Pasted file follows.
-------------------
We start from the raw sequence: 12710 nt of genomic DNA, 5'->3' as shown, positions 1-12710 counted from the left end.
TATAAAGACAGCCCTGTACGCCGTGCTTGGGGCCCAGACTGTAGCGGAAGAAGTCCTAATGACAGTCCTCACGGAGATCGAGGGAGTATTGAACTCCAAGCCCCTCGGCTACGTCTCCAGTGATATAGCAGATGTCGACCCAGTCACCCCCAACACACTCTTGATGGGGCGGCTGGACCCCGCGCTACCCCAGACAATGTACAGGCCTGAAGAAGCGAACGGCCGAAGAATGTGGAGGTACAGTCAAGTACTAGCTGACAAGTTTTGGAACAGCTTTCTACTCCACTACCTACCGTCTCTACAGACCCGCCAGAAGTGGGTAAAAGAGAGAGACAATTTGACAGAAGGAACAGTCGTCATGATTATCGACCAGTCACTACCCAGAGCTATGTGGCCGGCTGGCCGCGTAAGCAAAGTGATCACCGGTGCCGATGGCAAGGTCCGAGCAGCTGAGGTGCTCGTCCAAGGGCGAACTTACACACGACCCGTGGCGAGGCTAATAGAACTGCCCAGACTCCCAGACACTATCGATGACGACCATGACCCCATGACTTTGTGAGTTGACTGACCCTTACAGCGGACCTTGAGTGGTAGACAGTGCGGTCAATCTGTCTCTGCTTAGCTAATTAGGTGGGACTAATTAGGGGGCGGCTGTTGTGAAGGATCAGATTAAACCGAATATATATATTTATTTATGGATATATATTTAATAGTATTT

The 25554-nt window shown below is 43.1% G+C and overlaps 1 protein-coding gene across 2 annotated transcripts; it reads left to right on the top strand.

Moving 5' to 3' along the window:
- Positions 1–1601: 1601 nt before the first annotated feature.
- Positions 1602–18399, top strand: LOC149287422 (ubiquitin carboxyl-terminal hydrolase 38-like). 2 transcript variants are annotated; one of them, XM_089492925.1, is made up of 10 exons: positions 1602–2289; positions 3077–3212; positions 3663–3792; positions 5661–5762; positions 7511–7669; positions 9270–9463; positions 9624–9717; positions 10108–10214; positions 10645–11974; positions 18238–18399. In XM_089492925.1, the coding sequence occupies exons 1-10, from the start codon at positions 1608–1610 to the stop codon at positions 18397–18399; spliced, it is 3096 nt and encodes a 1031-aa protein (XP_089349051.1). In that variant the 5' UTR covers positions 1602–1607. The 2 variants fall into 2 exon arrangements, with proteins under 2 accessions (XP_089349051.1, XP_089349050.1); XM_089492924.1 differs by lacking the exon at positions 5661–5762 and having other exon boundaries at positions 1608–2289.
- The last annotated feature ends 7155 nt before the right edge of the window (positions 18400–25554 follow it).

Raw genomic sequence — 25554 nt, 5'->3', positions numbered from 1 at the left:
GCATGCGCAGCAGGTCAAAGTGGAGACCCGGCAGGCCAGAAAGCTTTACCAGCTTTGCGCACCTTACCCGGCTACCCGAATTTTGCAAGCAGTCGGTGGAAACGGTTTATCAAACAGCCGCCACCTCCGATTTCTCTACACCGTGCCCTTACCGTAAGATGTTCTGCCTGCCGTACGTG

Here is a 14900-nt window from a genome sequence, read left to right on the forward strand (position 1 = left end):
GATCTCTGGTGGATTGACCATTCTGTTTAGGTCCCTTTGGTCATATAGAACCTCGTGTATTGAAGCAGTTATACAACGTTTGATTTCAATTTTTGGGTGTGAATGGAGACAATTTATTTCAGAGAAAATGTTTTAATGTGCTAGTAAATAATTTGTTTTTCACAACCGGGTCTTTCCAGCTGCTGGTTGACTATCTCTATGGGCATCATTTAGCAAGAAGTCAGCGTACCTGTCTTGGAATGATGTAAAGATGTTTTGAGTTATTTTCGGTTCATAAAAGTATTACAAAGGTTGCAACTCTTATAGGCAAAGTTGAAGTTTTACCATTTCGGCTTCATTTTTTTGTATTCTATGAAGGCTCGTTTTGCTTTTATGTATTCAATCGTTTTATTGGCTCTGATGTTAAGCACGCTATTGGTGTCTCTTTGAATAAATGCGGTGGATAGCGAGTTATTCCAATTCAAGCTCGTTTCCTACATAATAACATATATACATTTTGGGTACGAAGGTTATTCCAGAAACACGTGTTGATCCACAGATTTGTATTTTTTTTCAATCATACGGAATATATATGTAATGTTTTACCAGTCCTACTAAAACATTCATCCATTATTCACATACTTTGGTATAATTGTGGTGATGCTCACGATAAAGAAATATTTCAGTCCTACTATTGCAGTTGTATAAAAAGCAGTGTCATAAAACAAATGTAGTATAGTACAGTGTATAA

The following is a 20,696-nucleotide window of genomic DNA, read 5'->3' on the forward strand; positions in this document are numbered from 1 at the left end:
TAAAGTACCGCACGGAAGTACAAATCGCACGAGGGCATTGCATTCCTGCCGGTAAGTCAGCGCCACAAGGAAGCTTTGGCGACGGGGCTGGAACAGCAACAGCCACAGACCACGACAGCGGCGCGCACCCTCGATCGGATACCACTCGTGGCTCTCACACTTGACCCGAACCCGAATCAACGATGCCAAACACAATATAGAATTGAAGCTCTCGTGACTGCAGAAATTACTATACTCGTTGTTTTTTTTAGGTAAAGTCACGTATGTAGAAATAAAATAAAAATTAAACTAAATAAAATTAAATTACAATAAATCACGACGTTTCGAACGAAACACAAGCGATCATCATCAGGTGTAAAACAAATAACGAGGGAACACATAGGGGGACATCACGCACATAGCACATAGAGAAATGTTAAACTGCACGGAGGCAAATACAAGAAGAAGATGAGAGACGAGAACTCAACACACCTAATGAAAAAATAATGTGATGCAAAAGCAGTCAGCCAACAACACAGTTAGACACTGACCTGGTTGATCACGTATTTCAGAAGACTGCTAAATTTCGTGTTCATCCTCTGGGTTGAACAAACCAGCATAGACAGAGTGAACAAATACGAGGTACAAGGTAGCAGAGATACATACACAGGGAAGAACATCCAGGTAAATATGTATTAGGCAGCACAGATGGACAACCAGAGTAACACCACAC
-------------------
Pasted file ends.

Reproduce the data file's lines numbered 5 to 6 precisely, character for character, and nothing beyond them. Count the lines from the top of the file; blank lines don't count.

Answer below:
- Positions 1–1601: 1601 nt before the first annotated feature.
- Positions 1602–18399, top strand: LOC149287422 (ubiquitin carboxyl-terminal hydrolase 38-like). 2 transcript variants are annotated; one of them, XM_089492925.1, is made up of 10 exons: positions 1602–2289; positions 3077–3212; positions 3663–3792; positions 5661–5762; positions 7511–7669; positions 9270–9463; positions 9624–9717; positions 10108–10214; positions 10645–11974; positions 18238–18399. In XM_089492925.1, the coding sequence occupies exons 1-10, from the start codon at positions 1608–1610 to the stop codon at positions 18397–18399; spliced, it is 3096 nt and encodes a 1031-aa protein (XP_089349051.1). In that variant the 5' UTR covers positions 1602–1607. The 2 variants fall into 2 exon arrangements, with proteins under 2 accessions (XP_089349051.1, XP_089349050.1); XM_089492924.1 differs by lacking the exon at positions 5661–5762 and having other exon boundaries at positions 1608–2289.